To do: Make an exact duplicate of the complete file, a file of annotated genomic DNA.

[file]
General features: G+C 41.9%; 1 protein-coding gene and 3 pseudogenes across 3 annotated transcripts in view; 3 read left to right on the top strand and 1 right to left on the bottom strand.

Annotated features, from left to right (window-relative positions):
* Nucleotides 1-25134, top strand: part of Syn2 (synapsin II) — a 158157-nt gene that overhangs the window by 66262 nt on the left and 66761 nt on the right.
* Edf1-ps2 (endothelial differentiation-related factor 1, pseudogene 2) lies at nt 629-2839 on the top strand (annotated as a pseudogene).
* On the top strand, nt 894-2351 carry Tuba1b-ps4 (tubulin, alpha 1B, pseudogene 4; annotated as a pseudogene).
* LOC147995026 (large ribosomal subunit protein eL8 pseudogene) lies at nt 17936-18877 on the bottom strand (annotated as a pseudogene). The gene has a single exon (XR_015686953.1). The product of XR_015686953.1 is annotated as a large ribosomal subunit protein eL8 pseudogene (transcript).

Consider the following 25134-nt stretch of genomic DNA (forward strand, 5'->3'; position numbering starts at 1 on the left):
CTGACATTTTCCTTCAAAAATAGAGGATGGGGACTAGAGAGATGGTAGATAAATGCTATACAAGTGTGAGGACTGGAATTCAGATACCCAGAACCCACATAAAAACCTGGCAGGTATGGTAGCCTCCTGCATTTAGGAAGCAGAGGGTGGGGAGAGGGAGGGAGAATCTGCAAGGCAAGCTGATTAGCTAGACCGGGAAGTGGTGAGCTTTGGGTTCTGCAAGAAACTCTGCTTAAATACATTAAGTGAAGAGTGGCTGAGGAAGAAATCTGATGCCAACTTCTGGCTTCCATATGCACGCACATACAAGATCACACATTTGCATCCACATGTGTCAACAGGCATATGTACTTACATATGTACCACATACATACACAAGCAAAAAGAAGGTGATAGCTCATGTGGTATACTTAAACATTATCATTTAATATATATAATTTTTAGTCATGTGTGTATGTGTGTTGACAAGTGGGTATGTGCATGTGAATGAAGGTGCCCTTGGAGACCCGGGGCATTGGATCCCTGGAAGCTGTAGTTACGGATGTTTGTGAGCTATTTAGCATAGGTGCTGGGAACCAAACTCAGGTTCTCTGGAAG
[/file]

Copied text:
General features: G+C 41.9%; 1 protein-coding gene and 3 pseudogenes across 3 annotated transcripts in view; 3 read left to right on the top strand and 1 right to left on the bottom strand.

Annotated features, from left to right (window-relative positions):
* Nucleotides 1-25134, top strand: part of Syn2 (synapsin II) — a 158157-nt gene that overhangs the window by 66262 nt on the left and 66761 nt on the right.
* Edf1-ps2 (endothelial differentiation-related factor 1, pseudogene 2) lies at nt 629-2839 on the top strand (annotated as a pseudogene).
* On the top strand, nt 894-2351 carry Tuba1b-ps4 (tubulin, alpha 1B, pseudogene 4; annotated as a pseudogene).
* LOC147995026 (large ribosomal subunit protein eL8 pseudogene) lies at nt 17936-18877 on the bottom strand (annotated as a pseudogene). The gene has a single exon (XR_015686953.1). The product of XR_015686953.1 is annotated as a large ribosomal subunit protein eL8 pseudogene (transcript).

Consider the following 25134-nt stretch of genomic DNA (forward strand, 5'->3'; position numbering starts at 1 on the left):
CTGACATTTTCCTTCAAAAATAGAGGATGGGGACTAGAGAGATGGTAGATAAATGCTATACAAGTGTGAGGACTGGAATTCAGATACCCAGAACCCACATAAAAACCTGGCAGGTATGGTAGCCTCCTGCATTTAGGAAGCAGAGGGTGGGGAGAGGGAGGGAGAATCTGCAAGGCAAGCTGATTAGCTAGACCGGGAAGTGGTGAGCTTTGGGTTCTGCAAGAAACTCTGCTTAAATACATTAAGTGAAGAGTGGCTGAGGAAGAAATCTGATGCCAACTTCTGGCTTCCATATGCACGCACATACAAGATCACACATTTGCATCCACATGTGTCAACAGGCATATGTACTTACATATGTACCACATACATACACAAGCAAAAAGAAGGTGATAGCTCATGTGGTATACTTAAACATTATCATTTAATATATATAATTTTTAGTCATGTGTGTATGTGTGTTGACAAGTGGGTATGTGCATGTGAATGAAGGTGCCCTTGGAGACCCGGGGCATTGGATCCCTGGAAGCTGTAGTTACGGATGTTTGTGAGCTATTTAGCATAGGTGCTGGGAACCAAACTCAGGTTCTCTGGAAG